Pope draws 3 million for vigil after chastising over ‘exodus’
by The Associated Press
July 27, 2013 11:34 PM | 1256 views | 0 0 comments | 8 8 recommendations | email to a friend | print
Pope Francis delivers his homily during a Mass at Rio de Janeiro's Cathedral in Brazil on Saturday.
Pope Francis delivers his homily during a Mass at Rio de Janeiro's Cathedral in Brazil on Saturday.
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RIO DE JANEIRO — Pope Francis drew a reported 3 million flag-waving, rosary-toting faithful to Rio’s Copacabana beach Saturday for the final evening of World Youth Day, hours after he chastised the Brazilian church for failing to stem the “exodus” of Catholics to evangelical congregations.

Francis headed into the final hours of his first international trip riding a wave of popularity: By the time his car reached the stage for the vigil Saturday night, the back seat was piled high with soccer jerseys, flags and flowers tossed to him by adoring pilgrims lining the beachfront route.

“I’m trembling, look how good you can see him!” gushed Fiorella Dias, a 16-year-old Brazilian who jumped for joy as she reviewed the video she shot as the pope passed by. “I have got to call my mother!”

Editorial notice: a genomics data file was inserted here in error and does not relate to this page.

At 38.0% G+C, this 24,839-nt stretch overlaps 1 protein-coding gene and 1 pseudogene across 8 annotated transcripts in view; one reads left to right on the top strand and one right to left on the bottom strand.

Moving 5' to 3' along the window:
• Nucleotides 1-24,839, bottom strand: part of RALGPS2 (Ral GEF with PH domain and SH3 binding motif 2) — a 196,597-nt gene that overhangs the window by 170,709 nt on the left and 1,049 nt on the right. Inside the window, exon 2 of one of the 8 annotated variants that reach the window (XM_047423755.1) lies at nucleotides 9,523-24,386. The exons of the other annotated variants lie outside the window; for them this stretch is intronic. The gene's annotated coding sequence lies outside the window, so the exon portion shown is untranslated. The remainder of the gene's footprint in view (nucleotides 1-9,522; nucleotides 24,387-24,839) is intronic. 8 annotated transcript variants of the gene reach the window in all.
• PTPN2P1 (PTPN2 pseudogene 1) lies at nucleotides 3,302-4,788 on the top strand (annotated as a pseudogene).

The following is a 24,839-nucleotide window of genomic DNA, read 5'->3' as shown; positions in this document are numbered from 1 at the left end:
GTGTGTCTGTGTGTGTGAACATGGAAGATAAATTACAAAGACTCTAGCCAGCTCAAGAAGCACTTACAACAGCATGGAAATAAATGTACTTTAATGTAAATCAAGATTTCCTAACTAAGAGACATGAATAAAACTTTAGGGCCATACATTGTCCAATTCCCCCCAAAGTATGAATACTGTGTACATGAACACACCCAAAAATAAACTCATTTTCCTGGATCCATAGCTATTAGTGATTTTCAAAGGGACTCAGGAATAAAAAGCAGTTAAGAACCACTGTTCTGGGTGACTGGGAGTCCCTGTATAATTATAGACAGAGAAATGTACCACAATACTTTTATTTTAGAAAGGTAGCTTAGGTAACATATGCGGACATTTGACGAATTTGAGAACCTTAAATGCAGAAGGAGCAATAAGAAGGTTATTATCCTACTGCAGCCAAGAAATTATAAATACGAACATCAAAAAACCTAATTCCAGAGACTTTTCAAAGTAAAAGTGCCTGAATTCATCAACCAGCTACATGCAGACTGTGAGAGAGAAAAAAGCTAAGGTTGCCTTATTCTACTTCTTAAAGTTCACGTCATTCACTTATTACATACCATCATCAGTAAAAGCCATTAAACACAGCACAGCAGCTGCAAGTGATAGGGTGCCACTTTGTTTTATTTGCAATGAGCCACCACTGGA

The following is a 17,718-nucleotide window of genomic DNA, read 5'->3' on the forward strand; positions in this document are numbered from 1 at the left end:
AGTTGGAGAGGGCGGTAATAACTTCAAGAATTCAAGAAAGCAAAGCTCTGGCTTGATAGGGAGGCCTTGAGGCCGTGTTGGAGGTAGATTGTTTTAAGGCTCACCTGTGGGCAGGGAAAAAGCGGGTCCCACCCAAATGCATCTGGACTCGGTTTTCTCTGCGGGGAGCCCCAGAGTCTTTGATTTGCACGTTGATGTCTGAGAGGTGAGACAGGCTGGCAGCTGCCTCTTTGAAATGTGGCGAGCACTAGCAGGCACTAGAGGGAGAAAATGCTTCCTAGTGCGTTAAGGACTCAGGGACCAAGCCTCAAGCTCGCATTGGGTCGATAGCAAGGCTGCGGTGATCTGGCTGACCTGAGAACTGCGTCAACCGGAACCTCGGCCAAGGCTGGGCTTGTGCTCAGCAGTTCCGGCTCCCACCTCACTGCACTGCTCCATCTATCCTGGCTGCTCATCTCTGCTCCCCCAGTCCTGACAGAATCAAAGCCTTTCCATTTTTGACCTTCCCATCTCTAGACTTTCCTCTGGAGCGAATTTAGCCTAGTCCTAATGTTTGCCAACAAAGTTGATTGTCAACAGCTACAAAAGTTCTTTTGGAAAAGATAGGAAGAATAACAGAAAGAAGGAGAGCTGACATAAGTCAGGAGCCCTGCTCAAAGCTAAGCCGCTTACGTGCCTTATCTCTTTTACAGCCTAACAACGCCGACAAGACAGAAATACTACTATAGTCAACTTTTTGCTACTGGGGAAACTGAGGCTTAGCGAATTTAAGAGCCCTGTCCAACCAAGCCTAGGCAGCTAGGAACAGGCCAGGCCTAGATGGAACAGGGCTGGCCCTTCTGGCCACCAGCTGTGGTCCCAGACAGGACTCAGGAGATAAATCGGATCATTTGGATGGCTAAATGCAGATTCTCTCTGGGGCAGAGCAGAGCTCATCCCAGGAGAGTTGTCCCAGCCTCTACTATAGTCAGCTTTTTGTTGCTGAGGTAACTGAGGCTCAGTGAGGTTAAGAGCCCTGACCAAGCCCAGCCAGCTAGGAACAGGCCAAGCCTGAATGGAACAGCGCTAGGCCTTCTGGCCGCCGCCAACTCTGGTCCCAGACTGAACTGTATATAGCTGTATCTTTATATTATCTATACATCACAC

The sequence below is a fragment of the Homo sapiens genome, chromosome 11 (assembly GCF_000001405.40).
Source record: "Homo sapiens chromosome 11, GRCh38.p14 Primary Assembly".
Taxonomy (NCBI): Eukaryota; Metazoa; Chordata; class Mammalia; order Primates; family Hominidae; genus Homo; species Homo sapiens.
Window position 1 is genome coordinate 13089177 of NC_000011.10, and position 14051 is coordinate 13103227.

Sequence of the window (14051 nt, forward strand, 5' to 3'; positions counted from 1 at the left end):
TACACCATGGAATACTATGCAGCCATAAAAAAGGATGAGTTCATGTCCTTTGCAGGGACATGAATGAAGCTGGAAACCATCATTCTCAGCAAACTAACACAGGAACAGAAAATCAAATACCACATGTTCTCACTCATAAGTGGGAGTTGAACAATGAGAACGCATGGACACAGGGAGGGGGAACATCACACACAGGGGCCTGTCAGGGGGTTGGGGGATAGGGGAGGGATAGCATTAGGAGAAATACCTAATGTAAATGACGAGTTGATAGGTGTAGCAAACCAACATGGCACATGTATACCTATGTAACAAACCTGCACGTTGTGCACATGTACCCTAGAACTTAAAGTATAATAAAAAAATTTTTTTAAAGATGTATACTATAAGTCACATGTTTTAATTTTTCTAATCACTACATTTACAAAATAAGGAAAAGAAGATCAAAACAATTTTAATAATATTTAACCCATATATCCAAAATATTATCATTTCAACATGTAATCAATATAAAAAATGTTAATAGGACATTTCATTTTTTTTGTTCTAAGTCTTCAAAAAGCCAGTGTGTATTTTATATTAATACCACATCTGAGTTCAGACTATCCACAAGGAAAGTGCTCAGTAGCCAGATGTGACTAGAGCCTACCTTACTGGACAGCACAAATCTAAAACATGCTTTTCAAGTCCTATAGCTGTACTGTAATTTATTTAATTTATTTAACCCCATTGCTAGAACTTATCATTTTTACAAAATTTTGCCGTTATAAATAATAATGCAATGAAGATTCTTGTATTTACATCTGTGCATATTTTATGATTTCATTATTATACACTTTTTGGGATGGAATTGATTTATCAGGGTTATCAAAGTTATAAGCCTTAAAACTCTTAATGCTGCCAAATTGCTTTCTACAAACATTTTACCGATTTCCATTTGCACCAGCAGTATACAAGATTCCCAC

On the beach, pilgrims staked out their spots on the sand, preparing for an all-night slumber party ahead of the final Mass on Sunday. Many of those actually paying attention to the vigil had tears in their eyes, moved by Francis’ call for them to build up their church like his namesake, St. Francis of Assisi, was called to do.

The vigil capped a busy day for the pope in which he drove home a message he has emphasized throughout the week in speeches, homilies and off-the-cuff remarks: the need for Catholics, lay and religious, to shake up the status quo, get out of their stuffy sacristies and reach the faithful on the margins of society or risk losing them to rival churches. Francis offered a breathtakingly blunt list of explanations for the “exodus.”

“Perhaps the church appeared too weak, perhaps too distant from their needs, perhaps too poor to respond to their concerns, perhaps too cold, perhaps too caught up with itself, perhaps a prisoner of its own rigid formulas,” he said. “Perhaps the world seems to have made the church a relic of the past, unfit for new questions. Perhaps the church could speak to people in their infancy but not to those come of age.”

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